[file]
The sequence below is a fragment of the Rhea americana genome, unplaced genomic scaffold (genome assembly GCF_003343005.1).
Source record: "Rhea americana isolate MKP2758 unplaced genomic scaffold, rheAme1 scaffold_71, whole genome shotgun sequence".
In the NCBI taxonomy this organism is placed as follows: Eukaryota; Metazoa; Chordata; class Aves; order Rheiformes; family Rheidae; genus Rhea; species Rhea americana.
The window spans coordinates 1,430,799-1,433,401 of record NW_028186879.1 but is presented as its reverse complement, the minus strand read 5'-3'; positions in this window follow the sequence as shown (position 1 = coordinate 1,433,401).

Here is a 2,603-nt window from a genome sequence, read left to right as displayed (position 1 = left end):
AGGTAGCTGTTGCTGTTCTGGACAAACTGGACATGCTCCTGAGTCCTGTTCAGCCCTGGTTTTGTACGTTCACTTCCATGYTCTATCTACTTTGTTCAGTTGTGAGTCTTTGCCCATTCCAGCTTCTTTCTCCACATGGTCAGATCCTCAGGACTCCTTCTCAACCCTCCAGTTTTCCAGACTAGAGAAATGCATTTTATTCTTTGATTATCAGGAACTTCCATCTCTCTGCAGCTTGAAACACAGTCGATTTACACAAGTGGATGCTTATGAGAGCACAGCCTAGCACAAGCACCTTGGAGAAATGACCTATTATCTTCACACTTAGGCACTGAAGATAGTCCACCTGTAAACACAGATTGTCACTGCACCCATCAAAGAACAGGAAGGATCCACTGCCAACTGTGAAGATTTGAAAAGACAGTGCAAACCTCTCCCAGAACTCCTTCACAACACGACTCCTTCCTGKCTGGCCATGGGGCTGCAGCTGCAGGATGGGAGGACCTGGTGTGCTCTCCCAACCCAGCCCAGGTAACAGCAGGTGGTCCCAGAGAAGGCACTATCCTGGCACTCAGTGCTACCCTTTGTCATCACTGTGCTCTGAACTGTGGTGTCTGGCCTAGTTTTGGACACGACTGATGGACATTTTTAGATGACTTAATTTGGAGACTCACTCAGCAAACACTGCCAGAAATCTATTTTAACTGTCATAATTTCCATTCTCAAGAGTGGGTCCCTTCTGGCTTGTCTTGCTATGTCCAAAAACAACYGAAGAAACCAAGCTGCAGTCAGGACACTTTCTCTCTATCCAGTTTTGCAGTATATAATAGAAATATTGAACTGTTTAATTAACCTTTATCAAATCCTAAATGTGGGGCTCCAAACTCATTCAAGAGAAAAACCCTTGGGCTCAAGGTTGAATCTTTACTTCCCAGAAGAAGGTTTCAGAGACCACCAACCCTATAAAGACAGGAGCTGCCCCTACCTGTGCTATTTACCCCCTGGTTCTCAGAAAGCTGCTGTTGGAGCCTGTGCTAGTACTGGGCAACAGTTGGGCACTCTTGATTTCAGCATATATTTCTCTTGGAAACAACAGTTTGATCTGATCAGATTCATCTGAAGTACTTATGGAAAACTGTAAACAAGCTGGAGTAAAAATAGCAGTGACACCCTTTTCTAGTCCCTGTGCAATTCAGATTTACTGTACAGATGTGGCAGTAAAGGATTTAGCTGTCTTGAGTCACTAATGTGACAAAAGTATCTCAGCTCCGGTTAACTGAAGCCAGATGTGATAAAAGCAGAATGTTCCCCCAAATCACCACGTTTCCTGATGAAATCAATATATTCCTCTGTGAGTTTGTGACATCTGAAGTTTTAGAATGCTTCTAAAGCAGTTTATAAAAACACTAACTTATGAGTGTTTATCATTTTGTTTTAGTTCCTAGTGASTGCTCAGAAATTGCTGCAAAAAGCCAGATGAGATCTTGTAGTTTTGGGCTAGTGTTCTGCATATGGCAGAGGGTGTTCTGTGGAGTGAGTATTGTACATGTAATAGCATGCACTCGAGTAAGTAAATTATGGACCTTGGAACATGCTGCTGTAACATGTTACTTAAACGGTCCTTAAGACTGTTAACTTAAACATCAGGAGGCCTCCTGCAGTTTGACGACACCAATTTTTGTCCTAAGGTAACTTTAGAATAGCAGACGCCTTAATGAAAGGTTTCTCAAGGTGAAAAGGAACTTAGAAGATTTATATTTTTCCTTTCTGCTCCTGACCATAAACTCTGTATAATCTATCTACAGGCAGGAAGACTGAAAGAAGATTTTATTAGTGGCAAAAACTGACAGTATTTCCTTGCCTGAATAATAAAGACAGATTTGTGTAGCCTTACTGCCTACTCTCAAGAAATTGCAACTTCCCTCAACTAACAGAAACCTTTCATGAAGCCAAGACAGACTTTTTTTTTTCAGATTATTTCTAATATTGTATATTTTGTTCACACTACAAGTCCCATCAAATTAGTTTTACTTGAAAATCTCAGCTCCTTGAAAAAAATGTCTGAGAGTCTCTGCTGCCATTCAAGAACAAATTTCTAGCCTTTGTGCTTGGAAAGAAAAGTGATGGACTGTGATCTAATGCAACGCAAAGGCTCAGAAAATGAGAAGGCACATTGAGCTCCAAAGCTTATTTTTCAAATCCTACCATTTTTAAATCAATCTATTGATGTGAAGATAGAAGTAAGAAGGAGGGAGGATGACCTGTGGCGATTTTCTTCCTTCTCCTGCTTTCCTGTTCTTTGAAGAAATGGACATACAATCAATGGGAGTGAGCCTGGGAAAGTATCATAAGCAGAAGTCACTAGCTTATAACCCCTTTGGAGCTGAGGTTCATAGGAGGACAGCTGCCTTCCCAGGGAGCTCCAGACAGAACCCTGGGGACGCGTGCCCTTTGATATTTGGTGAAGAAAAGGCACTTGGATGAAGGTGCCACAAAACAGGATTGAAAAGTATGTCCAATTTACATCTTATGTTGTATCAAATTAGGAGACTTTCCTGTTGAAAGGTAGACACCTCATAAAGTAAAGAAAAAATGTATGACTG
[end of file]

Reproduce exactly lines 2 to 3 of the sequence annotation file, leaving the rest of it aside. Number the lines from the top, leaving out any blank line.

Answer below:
Source record: "Rhea americana isolate MKP2758 unplaced genomic scaffold, rheAme1 scaffold_71, whole genome shotgun sequence".
In the NCBI taxonomy this organism is placed as follows: Eukaryota; Metazoa; Chordata; class Aves; order Rheiformes; family Rheidae; genus Rhea; species Rhea americana.